The sun’s rays transformed the water into a river of gold, the trees danced in the breeze and the path leading up the mountain beckoned me to explore the Park’s treasures. It was springtime in South Korea, a perfect season to experience the beauty of Seoraksan National Park. I was staying in the small town of Yangyang in Gangwon province, near the park, and it was here I met a local woman who offered to be my guide.
We set off from the Osaek Hot Springs and headed towards Daeseung Falls. The track followed a mountain stream and I stopped frequently, not because it was an arduous walk, but the mountain views took my breath away.
My guide pointed out a waterhole in the river and commenced telling the Korean myth about the Woodcutter and The Heavenly Maidens. In the story, the heavenly maidens descend to Earth to bathe in a secret waterhole in the mountains. They are spotted by a woodcutter who steals the clothes of one of the maidens, preventing her return to Heaven. While listening to the tale it dawned on me that I was familiar with it. My wife, who is a storyteller, told this story to school students when we had previously visited Korea. It was one of her favourite myths and here I was, in the very place of it’s birth. Not only was the landscape beautiful, it now felt magical.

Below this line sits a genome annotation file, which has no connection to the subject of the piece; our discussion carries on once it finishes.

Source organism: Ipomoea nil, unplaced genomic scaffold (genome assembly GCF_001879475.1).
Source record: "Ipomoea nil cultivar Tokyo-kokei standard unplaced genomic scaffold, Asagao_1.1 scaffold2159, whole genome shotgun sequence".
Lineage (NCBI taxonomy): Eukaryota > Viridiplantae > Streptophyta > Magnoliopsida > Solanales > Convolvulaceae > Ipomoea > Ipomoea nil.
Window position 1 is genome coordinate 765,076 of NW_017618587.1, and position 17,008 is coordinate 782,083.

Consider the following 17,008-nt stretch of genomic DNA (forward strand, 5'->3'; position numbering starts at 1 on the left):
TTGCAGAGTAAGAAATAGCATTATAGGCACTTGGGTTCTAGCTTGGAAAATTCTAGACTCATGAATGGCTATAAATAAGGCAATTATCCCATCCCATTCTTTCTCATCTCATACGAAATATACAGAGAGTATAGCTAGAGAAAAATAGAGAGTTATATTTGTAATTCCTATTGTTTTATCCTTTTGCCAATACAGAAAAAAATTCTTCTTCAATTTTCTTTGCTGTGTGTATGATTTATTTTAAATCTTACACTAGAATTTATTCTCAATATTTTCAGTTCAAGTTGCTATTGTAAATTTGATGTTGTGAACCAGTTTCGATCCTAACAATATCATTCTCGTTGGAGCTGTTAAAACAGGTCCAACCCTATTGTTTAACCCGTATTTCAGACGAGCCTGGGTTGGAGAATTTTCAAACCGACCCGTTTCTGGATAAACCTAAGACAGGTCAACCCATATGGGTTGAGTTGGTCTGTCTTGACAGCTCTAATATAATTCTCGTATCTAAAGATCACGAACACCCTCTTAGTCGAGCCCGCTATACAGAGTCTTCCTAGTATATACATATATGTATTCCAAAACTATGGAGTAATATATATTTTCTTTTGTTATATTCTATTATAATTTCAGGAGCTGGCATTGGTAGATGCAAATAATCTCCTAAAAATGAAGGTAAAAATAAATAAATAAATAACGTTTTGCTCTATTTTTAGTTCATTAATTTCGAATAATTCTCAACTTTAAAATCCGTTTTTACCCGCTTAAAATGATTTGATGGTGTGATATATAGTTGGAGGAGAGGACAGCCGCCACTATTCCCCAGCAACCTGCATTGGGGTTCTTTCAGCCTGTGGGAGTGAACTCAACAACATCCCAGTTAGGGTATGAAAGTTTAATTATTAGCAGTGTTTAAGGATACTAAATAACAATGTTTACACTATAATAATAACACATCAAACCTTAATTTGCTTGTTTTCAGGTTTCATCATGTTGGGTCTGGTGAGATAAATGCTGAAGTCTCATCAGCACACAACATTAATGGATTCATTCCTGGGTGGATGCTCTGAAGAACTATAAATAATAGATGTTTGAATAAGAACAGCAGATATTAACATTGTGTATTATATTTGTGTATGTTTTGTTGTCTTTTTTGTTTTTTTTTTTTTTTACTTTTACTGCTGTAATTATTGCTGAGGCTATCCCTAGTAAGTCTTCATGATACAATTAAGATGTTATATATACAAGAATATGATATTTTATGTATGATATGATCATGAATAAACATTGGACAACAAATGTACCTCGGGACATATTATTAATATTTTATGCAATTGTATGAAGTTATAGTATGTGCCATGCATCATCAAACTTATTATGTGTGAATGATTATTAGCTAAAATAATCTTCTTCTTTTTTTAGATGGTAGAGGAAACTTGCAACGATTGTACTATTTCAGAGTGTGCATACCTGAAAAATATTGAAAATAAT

Too soon my guide had to return home, so I hiked on by myself. Seoraksan National Park is a popular destination for Koreans and foreigners alike, especially in Autumn when the leaves change colour and the park becomes a spectacular kaleidoscope of Autumn hues. Hiking in Spring however has the advantage of the park not being so crowded, so for much of the time I was on my own.
As I was walking along I couldn’t stop thinking about the story, and at one particularly deep waterhole imagined that perhaps the maidens also came there to bathe. Although the track to the actual setting for the waterhole in the myth, the Twelve Angels Bath (십이선녀탕) was closed due to maintenance, I sensed the whole area alive with the presence of the maidens.
My daydreaming was interrupted by the sound of voices. I turned around and saw seven catholic nuns approaching. Wearing their traditional habits, they appeared to be floating towards me. Was I dreaming or had some heavenly maidens stepped out of the story and come to visit me? We greeted each other and the nuns proceeded to climb down to the water, take off their shoes and soak their feet. I couldn’t believe the myth was unfolding in front of my eyes. Unlike the woodcutter in the story, I had no intention of stealing their shoes, but being a photographer I wanted to take a few photos. They nodded their assent and asked me to come and join them to share some fruit. Together we sat, our feet cooling in the waterhole, eating watermelon and enjoying the sunshine.
Eventually it came time to leave and continue my journey. I was saying my farewell when they said, ‘Stop, we a have a gift for you.’ They all stood up and sang. Their voices, pure as the snow melt soared up the mountainside and into the heavens. Tears welled in my eyes and I felt blessed. After we parted, I could not stop smiling for the rest of the day.
Seoraksan National Park is a truly magical place, with its sublime landscape and great hiking trails where you can meet cheery hikers and if you are lucky, perhaps a heavenly maiden!